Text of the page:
Access InterviewListen to the Ishmon Burks oral history interviews, by Mike Jones, 10/07/2002,  at the Kentucky Historical Society website.
Subjects: Education and Educators, Military & Veterans, Corrections and Police, Appointments by Kentucky Governors
Geographic Region: Louisville, Jefferson County, Kentucky

Capers, Jean M.
Birth Year : 1913
Jean Murrell Capers was born in Georgetown, KY. Her family moved to Cleveland, OH, when she was a child. Capers was a teacher in the Cleveland schools before becoming an attorney in 1945. She is a education graduate of Western Reserve University [now Case Western Reserve University]. She was assistant police prosecutor from 1946 until 1949, when she became the first African American elected to the Cleveland City Council. The N.C.N.W. recognized her as one of the 10 outstanding women in public service in 1950. She was the director and organizer of the Central Welfare Association. Capers later became a Cleveland Municipal Court Judge. In 2006, Capers, at 93 years of age, was the oldest practicing member of the National Bar Association. She has received a number of awards, including the 2011 Ohio State Bar Association Nettie Cronise Lutes Award [article online at Call & Post website]. Jean M. Capers is a law graduate of the Cleveland Law School [which merged with the John Marshall School of Law in 1945 to become the Cleveland-Marshall College of Law]. For more see Who's Who in Colored America, 1950; The American Bench. Judges of the nation, 2nd edition, ed. by M. Reincke and N. Lichterman; and "Capers oldest member to attend annual convention," National Bar Association Law E-Bulletin, vol. 14, issue 1 (August 2006). Photos of Jean Capers are in the African Americans of Note in Cleveland database.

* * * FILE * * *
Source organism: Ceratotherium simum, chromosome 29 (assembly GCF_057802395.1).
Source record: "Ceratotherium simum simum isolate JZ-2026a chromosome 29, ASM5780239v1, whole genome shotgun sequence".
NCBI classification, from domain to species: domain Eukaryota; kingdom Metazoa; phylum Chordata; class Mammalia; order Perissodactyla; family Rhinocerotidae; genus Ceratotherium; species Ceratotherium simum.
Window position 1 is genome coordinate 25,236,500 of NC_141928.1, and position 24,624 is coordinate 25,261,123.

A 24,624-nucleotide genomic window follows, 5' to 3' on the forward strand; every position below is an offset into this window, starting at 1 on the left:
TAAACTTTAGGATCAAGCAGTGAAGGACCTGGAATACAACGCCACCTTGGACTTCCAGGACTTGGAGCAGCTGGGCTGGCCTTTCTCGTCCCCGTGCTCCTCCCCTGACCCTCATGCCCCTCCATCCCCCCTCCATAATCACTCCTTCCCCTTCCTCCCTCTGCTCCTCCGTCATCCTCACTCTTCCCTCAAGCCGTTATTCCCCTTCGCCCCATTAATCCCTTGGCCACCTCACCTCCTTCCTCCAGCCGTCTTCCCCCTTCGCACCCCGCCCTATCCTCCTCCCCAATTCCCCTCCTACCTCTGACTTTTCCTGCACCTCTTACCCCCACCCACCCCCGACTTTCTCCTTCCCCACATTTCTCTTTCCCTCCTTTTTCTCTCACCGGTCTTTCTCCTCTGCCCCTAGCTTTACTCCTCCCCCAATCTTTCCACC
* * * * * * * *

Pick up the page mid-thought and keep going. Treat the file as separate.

Subjects: Activists, Civil Rights, Education and Educators, Welfare (Social Services) Organizations, Lawyers, Migration North, Corrections and Police, Politicians, Politics, Appointments & Elections, Social Workers, Judges
Geographic Region: Georgetown, Scott County, Kentucky / Cleveland, Ohio

Christian County's First Elected Negro Officials